New Alzheimer’s-Associated Genes

A GWAS meta-analysis identifies 11 new loci associated with onset of the neurodegenerative disease.

By | October 28, 2013

Amyloid plaque formations in the brain of a deceased Alzheimer’s patientWIKIMEDIA, JENSFLORIANA meta-analysis of four previously published genome-wide association studies (GWAS) consisting of 17,008 Alzheimer's disease (AD) cases and 37,154 controls has yielded 11 new AD-associated genes. An international team led by investigators at France’s INSERM reported in Nature Genetics this week (October 27) on 11 previously unrecognized susceptibility loci for late-onset AD, which hint at a role for the immune system in the development of the neurodegenerative disease.

According to BBC News, “Alzheimer’s Research UK said the findings could ‘significantly enhance’ understanding of the disease.”

Study coauthor Julie Williams from Cardiff University in the U.K. told the BBC that in analyzing such a large data set, “we've doubled the number of genes discovered and a very strong pattern is emerging. . . . There is something in the immune response which is causing Alzheimer's disease and we need to look at that.”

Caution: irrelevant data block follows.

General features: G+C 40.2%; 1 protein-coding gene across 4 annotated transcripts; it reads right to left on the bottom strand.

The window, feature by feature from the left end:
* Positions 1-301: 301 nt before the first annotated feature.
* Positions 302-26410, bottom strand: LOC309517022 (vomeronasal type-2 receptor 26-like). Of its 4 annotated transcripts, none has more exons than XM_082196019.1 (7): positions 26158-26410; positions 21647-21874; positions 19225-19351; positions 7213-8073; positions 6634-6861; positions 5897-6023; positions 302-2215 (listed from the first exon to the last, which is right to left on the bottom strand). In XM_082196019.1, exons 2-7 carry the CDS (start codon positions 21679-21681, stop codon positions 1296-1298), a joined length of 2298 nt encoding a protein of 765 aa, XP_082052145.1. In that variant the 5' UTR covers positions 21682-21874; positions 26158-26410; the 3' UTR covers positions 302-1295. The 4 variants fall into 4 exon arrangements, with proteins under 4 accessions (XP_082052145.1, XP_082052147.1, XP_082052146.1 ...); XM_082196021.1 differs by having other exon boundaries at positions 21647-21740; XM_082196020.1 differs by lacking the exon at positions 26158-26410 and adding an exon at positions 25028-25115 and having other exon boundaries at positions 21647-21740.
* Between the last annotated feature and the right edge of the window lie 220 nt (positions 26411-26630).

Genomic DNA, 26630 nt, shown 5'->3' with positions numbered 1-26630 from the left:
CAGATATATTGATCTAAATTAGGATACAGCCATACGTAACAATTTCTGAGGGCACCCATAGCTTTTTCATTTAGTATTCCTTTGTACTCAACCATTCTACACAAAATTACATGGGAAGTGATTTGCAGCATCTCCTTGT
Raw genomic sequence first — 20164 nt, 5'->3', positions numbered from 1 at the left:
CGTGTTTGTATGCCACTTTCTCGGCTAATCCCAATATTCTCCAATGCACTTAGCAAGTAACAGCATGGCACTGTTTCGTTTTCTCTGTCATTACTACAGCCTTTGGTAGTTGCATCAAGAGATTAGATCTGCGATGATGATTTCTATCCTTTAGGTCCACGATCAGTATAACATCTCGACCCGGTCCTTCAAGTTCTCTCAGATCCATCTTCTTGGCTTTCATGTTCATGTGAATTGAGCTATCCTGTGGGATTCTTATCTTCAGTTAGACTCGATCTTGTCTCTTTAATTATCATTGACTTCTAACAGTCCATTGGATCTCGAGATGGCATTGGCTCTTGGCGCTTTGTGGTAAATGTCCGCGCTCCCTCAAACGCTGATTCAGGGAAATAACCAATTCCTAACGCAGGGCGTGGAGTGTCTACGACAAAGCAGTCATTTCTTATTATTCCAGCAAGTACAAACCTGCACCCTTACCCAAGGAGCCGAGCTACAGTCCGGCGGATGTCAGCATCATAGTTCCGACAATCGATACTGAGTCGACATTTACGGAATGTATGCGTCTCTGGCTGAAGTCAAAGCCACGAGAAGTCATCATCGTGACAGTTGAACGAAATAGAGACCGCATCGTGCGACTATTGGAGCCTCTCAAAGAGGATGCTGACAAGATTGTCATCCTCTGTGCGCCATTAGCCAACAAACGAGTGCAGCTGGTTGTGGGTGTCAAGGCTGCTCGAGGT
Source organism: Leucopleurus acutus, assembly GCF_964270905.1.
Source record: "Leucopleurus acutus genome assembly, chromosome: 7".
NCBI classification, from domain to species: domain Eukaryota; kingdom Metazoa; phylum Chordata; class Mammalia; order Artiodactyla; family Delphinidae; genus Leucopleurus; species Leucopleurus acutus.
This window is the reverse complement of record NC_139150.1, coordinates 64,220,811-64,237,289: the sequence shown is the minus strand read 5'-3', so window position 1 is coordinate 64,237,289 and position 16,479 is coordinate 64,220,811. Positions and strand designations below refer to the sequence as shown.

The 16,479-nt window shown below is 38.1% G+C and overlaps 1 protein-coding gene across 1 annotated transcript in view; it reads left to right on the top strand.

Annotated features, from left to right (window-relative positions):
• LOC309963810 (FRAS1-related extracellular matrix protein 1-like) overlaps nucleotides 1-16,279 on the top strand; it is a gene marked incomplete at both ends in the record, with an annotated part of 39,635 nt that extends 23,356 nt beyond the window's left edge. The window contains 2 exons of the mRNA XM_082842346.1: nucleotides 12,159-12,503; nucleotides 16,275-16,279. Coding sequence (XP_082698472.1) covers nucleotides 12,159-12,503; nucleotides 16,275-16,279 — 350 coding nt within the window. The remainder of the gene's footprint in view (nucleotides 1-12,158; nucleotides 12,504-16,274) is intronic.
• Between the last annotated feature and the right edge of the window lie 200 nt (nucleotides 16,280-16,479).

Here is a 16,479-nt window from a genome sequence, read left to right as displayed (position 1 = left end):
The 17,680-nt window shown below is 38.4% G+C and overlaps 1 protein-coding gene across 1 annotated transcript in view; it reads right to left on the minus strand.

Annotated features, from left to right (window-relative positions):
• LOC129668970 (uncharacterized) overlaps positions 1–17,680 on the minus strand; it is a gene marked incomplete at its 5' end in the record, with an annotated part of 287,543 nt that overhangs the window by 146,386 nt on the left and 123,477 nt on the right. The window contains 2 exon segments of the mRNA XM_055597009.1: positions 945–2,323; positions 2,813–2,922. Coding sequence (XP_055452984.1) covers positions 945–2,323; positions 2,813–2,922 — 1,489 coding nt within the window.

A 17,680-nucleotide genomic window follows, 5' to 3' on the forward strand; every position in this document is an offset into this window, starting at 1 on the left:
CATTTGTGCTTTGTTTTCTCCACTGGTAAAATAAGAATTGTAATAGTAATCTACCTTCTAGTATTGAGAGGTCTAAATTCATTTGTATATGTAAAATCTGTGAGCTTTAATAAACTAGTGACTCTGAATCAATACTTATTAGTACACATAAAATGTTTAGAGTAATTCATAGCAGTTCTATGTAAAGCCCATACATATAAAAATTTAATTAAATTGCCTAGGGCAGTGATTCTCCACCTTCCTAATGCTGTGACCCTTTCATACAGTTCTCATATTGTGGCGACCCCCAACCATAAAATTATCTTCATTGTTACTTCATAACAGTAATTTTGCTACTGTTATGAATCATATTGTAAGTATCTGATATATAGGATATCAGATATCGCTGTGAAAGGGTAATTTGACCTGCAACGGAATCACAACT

The National Institute on Aging’s Marilyn Miller lauded the study’s size in an interview with The Washington Post. “Alzheimer’s is obviously a complex disease,” she told the Post, “and because it is so complex, it is only because of this broad-based collaborative effort that we’ve been able to begin to find potential solutions to tackle the disease.”

Add a Comment

Avatar of: You

You

Processing...
Processing...

Sign In with your LabX Media Group Passport to leave a comment

Not a member? Register Now!

LabX Media Group Passport Logo

Popular Now

  1. Gut Microbes Linked to Neurodegenerative Disease
  2. Top 10 Innovations 2016
    Features Top 10 Innovations 2016

    This year’s list of winners celebrates both large leaps and small (but important) steps in life science technology.

  3. Opinion: WHO’s Silence on Cannabis
  4. Image of the Day: Parting Ways
    Image of the Day Image of the Day: Parting Ways

    The Allen Institute for Cell Science releases the first public collection of human induced pluripotent stem cells that have been fluorescently tagged using CRISPR.

Rockland